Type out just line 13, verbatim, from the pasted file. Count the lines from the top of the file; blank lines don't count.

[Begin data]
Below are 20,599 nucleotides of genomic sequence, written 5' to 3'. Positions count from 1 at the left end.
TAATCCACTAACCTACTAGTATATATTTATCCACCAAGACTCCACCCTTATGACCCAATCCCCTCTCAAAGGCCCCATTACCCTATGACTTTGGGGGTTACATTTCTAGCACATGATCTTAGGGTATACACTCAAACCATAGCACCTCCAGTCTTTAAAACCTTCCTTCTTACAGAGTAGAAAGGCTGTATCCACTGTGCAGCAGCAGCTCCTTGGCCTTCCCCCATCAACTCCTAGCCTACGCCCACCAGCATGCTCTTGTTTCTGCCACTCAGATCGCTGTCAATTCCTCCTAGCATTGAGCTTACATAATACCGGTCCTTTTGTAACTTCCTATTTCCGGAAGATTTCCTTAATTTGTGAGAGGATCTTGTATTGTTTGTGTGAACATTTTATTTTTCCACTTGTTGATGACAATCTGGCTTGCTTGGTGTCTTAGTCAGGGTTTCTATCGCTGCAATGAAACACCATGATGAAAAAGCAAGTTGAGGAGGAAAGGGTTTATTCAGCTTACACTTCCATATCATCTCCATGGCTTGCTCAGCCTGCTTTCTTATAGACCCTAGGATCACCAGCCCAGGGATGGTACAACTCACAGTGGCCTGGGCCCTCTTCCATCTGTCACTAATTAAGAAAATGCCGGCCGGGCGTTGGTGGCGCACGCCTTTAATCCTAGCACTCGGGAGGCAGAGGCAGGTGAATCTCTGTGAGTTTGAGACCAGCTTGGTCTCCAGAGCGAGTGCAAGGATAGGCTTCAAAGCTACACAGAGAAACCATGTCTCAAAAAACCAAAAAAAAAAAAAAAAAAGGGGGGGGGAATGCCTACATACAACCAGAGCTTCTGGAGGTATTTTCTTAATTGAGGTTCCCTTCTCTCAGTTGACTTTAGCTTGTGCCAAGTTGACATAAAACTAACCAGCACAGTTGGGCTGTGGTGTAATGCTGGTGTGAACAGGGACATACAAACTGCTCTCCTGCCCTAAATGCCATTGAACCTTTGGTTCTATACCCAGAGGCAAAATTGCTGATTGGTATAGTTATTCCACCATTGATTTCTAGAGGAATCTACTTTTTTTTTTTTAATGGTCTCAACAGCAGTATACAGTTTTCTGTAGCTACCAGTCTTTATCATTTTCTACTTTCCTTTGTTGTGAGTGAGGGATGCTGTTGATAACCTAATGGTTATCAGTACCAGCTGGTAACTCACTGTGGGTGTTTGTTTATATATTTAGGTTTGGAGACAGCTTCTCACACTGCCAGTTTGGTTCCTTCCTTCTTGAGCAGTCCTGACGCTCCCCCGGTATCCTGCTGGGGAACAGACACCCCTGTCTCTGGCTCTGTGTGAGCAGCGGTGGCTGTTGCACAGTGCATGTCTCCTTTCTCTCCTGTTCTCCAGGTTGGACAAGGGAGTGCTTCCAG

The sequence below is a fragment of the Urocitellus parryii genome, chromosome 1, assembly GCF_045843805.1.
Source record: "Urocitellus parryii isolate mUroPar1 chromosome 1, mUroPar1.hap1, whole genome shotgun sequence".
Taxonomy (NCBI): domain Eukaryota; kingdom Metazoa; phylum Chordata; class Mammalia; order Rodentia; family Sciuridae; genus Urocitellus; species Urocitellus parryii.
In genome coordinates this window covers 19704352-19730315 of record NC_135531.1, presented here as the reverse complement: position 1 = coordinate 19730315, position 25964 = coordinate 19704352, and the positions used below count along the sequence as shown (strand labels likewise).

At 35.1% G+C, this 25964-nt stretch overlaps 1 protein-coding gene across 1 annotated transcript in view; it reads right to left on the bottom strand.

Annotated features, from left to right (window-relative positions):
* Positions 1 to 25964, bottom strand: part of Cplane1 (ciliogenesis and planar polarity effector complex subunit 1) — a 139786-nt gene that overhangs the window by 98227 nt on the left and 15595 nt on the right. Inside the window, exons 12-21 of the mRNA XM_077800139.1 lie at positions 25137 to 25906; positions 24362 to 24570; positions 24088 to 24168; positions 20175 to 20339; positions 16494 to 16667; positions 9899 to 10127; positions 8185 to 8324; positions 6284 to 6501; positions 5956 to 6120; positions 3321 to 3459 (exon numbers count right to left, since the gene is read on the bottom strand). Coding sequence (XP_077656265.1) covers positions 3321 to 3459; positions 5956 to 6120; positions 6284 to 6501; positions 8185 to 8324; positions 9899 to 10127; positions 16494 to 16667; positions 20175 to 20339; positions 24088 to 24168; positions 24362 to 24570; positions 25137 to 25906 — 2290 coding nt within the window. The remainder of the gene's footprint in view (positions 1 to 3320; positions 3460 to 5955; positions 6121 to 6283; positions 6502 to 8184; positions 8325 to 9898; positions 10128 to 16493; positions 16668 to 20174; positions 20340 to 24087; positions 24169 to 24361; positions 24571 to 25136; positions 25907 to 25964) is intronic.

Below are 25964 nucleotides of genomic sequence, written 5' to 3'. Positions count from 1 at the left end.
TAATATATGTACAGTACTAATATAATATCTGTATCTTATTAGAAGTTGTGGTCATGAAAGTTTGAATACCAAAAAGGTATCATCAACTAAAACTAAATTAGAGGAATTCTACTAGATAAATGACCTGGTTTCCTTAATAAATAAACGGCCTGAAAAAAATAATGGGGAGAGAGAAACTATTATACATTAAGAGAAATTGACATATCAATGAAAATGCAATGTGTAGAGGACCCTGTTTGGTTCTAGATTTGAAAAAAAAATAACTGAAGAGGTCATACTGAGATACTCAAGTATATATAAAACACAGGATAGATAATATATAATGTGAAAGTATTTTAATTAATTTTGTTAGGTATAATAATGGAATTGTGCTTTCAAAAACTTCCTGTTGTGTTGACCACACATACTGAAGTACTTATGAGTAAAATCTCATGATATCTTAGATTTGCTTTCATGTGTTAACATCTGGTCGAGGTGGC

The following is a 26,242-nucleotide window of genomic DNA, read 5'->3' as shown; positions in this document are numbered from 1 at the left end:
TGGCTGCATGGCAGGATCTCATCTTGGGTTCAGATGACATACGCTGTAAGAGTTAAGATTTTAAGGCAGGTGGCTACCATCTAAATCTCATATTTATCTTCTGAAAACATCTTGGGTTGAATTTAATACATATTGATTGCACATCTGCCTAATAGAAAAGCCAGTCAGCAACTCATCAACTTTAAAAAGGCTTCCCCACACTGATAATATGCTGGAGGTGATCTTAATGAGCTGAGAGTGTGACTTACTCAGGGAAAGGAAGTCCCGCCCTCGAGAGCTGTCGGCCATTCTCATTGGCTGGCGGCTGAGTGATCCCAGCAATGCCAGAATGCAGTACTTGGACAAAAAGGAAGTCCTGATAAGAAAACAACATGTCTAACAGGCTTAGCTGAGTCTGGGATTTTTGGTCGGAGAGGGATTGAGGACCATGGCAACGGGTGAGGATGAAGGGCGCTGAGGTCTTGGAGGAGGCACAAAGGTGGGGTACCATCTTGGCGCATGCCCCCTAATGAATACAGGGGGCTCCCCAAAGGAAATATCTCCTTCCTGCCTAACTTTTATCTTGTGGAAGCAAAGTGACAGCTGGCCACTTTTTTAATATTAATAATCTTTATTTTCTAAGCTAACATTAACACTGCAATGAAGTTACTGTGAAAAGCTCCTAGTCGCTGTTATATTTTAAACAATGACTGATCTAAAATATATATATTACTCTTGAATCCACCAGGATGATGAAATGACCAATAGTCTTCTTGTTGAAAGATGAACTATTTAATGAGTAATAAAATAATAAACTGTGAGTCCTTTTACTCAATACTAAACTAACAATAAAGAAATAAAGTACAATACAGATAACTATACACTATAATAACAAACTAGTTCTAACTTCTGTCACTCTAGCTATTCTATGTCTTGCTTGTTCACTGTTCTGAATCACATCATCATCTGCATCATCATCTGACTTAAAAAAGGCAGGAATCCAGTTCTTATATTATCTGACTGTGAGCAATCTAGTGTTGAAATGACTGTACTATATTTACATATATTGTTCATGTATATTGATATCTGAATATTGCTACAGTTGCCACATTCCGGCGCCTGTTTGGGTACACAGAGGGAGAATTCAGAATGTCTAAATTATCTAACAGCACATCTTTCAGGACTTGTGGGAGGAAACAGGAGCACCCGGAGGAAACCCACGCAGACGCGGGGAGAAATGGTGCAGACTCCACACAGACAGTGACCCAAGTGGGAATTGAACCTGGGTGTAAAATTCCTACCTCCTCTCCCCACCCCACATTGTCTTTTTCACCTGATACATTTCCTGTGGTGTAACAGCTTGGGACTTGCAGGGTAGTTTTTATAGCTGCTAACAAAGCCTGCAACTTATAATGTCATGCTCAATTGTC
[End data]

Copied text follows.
TGGCTGCATGGCAGGATCTCATCTTGGGTTCAGATGACATACGCTGTAAGAGTTAAGATTTTAAGGCAGGTGGCTACCATCTAAATCTCATATTTATCTTCTGAAAACATCTTGGGTTGAATTTAATACATATTGATTGCACATCTGCCTAATAGAAAAGCCAGTCAGCAACTCATCAACTTTAAAAAGGCTTCCCCACACTGATAATATGCTGGAGGTGATCTTAATGAGCTGAGAGTGTGACTTACTCAGGGAAAGGAAGTCCCGCCCTCGAGAGCTGTCGGCCATTCTCATTGGCTGGCGGCTGAGTGATCCCAGCAATGCCAGAATGCAGTACTTGGACAAAAAGGAAGTCCTGATAAGAAAACAACATGTCTAACAGGCTTAGCTGAGTCTGGGATTTTTGGTCGGAGAGGGATTGAGGACCATGGCAACGGGTGAGGATGAAGGGCGCTGAGGTCTTGGAGGAGGCACAAAGGTGGGGTACCATCTTGGCGCATGCCCCCTAATGAATACAGGGGGCTCCCCAAAGGAAATATCTCCTTCCTGCCTAACTTTTATCTTGTGGAAGCAAAGTGACAGCTGGCCACTTTTTTAATATTAATAATCTTTATTTTCTAAGCTAACATTAACACTGCAATGAAGTTACTGTGAAAAGCTCCTAGTCGCTGTTATATTTTAAACAATGACTGATCTAAAATATATATATTACTCTTGAATCCACCAGGATGATGAAATGACCAATAGTCTTCTTGTTGAAAGATGAACTATTTAATGAGTAATAAAATAATAAACTGTGAGTCCTTTTACTCAATACTAAACTAACAATAAAGAAATAAAGTACAATACAGATAACTATACACTATAATAACAAACTAGTTCTAACTTCTGTCACTCTAGCTATTCTATGTCTTGCTTGTTCACTGTTCTGAATCACATCATCATCTGCATCATCATCTGACTTAAAAAAGGCAGGAATCCAGTTCTTATATTATCTGACTGTGAGCAATCTAGTGTTGAAATGACTGTACTATATTTACATATATTGTTCATGTATATTGATATCTGAATATTGCTACAGTTGCCACATTCCGGCGCCTGTTTGGGTACACAGAGGGAGAATTCAGAATGTCTAAATTATCTAACAGCACATCTTTCAGGACTTGTGGGAGGAAACAGGAGCACCCGGAGGAAACCCACGCAGACGCGGGGAGAAATGGTGCAGACTCCACACAGACAGTGACCCAAGTGGGAATTGAACCTGGGTGTAAAATTCCTACCTCCTCTCCCCACCCCACATTGTCTTTTTCACCTGATACATTTCCTGTGGTGTAACAGCTTGGGACTTGCAGGGTAGTTTTTATAGCTGCTAACAAAGCCTGCAACTTATAATGTCATGCTCAATTGTC